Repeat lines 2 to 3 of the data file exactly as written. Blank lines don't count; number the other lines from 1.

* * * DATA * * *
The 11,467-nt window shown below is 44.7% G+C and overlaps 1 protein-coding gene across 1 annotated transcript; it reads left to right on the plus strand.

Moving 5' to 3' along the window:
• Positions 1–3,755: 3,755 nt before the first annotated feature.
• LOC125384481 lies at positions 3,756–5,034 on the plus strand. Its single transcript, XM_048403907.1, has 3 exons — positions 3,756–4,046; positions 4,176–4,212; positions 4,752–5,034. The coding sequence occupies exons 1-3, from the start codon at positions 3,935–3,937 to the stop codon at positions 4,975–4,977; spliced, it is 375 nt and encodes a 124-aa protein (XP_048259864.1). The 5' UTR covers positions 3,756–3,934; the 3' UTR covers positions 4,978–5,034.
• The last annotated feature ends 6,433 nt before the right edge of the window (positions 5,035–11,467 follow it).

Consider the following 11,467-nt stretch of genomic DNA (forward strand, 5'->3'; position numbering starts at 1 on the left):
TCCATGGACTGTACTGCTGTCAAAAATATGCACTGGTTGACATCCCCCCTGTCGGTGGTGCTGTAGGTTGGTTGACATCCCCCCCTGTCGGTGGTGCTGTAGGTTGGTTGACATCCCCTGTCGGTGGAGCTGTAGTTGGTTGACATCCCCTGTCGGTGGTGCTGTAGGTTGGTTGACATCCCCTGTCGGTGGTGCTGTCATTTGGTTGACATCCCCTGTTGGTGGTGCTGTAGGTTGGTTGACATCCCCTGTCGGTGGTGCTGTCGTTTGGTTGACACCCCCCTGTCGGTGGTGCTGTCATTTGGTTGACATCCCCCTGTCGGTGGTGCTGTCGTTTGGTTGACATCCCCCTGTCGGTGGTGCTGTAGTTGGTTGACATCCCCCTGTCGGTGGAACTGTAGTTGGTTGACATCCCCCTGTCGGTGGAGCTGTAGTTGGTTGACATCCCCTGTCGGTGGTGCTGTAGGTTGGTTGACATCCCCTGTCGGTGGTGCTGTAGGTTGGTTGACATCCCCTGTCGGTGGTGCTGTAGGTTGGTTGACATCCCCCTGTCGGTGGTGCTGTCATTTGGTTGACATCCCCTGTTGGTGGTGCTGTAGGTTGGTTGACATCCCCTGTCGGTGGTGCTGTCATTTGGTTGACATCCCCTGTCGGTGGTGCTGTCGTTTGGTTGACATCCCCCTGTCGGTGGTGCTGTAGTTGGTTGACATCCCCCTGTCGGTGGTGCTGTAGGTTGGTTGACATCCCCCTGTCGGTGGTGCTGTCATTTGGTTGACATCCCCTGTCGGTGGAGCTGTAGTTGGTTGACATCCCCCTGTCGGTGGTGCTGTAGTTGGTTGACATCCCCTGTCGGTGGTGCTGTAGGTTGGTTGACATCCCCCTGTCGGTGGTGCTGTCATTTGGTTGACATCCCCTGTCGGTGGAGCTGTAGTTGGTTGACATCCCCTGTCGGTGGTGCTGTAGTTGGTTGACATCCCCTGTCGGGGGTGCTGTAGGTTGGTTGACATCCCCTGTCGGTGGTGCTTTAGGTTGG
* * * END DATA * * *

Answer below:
Moving 5' to 3' along the window:
• Positions 1–3,755: 3,755 nt before the first annotated feature.